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Focus on counselling, assistance to come out of depression

Published: 10th September 2012 09:09 AM  |   Last Updated: 10th September 2012 10:24 AM   |  A+A-

 If psychologists are to be believed, 70 per cent people who commit suicide tell someone about their plans or drop subtle hints or warning signs.  Of the thousands who attempt or plan suicides, very few succeed.

 For those who survive, life changes for better or worse.  “Narrating the stories of people who survived and how their life changed after that is a big discouragement for those who are about to take the plunge towards death.

 Apart from this, counselling and helping them come out of depression by solving their problems often helps.  But in some cases of people suffering from severe depression, talking doesn’t help, medication helps only to some extent,” said Anil Kumar, a psychologist.

 The statistics of suicide episodes and the doctors’ records show 70 per cent of the victims are married, with more men than women.

 Dr Shanbhag, a behavioural psychologist, explained that 10 per cent of the city’s population has superiority complex, while 90 per cent suffer from inferiority complex, which leads to depression.

 “Inferiority complex is due to excessive pressure to perform, lack of satisfaction, low income, work overload etc,” he said.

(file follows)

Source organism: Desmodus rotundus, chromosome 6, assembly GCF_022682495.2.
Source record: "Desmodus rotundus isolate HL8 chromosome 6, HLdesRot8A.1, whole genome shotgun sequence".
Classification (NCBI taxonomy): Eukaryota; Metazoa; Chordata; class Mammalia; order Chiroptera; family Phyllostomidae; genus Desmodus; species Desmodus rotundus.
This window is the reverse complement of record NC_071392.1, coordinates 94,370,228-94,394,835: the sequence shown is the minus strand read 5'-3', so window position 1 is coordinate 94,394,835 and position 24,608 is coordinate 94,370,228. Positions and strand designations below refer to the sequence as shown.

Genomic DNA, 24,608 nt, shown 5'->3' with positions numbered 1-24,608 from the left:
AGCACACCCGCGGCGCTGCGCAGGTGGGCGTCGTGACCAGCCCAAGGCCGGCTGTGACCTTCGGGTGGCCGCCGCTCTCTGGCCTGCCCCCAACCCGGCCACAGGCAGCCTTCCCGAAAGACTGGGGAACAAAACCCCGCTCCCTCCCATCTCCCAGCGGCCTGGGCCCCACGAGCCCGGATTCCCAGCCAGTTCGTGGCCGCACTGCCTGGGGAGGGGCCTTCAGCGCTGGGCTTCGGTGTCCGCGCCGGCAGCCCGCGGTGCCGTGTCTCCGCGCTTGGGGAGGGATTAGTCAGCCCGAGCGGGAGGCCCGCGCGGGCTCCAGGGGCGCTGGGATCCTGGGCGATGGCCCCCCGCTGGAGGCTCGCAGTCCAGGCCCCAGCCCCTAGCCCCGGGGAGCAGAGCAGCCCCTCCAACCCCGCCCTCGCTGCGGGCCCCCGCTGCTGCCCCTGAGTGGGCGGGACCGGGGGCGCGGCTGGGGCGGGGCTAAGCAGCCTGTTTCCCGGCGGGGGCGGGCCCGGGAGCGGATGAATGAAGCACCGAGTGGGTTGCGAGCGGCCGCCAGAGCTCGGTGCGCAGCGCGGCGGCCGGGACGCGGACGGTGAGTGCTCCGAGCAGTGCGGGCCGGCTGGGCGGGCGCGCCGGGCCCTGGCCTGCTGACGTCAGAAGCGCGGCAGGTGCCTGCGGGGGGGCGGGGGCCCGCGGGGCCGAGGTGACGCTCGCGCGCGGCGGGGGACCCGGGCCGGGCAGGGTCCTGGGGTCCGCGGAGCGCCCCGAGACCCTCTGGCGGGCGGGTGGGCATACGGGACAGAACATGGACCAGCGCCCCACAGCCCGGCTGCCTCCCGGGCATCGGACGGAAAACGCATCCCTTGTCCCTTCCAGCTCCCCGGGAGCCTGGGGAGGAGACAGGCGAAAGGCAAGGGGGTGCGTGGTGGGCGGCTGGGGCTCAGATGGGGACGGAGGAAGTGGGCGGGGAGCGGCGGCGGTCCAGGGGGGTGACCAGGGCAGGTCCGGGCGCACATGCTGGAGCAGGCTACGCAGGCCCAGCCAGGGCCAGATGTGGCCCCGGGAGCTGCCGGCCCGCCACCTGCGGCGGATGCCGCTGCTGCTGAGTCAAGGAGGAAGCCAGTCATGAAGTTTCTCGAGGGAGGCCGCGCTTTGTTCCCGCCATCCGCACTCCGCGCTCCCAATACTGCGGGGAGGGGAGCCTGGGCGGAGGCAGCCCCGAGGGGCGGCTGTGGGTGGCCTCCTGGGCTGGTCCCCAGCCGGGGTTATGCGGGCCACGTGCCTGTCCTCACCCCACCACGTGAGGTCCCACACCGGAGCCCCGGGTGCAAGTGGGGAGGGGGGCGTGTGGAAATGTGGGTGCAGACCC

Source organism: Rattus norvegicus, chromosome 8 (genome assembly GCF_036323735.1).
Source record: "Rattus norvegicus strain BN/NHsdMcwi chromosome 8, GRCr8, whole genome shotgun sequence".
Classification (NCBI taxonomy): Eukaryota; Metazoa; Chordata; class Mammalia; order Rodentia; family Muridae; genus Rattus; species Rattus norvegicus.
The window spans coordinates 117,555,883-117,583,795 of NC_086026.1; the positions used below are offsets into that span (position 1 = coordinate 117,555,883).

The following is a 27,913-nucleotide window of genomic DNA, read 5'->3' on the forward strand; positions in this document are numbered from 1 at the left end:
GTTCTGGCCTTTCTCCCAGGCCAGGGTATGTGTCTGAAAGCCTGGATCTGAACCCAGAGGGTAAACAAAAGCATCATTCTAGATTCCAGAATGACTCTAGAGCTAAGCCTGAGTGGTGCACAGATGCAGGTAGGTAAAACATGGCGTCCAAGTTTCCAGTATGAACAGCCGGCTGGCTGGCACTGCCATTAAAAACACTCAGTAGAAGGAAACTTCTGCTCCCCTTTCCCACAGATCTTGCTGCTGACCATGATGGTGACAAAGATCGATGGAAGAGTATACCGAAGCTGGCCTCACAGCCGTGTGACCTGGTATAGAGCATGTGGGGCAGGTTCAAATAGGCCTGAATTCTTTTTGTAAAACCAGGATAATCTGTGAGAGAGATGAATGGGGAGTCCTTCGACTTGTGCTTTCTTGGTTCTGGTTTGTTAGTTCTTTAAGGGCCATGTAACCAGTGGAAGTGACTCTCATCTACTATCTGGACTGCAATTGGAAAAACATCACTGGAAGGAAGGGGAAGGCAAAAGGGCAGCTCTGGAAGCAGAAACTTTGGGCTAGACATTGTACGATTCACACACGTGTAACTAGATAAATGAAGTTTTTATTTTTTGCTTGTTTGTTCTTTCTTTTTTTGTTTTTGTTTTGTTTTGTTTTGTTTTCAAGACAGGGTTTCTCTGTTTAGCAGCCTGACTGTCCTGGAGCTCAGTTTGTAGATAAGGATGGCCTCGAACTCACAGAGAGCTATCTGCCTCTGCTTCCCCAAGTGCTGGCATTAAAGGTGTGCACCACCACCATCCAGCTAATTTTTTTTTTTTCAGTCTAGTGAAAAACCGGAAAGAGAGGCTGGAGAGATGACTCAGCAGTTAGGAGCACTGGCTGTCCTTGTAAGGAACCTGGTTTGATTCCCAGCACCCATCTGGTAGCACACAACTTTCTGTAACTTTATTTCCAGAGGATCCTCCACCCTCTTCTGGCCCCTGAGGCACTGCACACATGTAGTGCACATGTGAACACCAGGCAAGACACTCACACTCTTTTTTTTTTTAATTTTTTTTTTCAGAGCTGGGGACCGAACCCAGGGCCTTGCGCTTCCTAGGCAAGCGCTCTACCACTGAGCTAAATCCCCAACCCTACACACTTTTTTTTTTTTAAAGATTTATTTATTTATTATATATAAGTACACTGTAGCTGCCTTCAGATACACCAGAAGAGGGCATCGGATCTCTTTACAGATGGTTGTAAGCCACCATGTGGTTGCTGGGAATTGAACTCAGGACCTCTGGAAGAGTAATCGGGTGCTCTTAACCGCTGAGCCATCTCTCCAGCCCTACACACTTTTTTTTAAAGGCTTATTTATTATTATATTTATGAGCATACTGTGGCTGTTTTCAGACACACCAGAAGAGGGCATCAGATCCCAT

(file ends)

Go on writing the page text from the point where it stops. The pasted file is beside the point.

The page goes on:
He explained that there are two main groups, either the ones who have a settled lifestyle and are working excessively to live the life with their increased needs.  The other set is the one that is trying to make ends meet.

 “These are the people who have come from smaller towns.  Pressure to talk right, dress right, work right and live up to the standards of people around them is high,” Dr Shanbagh explained.

 Psychiatrist Dr Mahesh Gowda said that 90 per cent of the people with suicidal tendencies nurture such thoughts because of depression due to many factors. “Youngsters with cannabis dependence and alcohol addiction tend to be driven to kill themselves.  Addictions tend to pull the trigger a lot of times,” said Dr Gowda.  Psychiatrists are getting more than five cases per week of people seeking help from their suicidal thoughts, he added.

 



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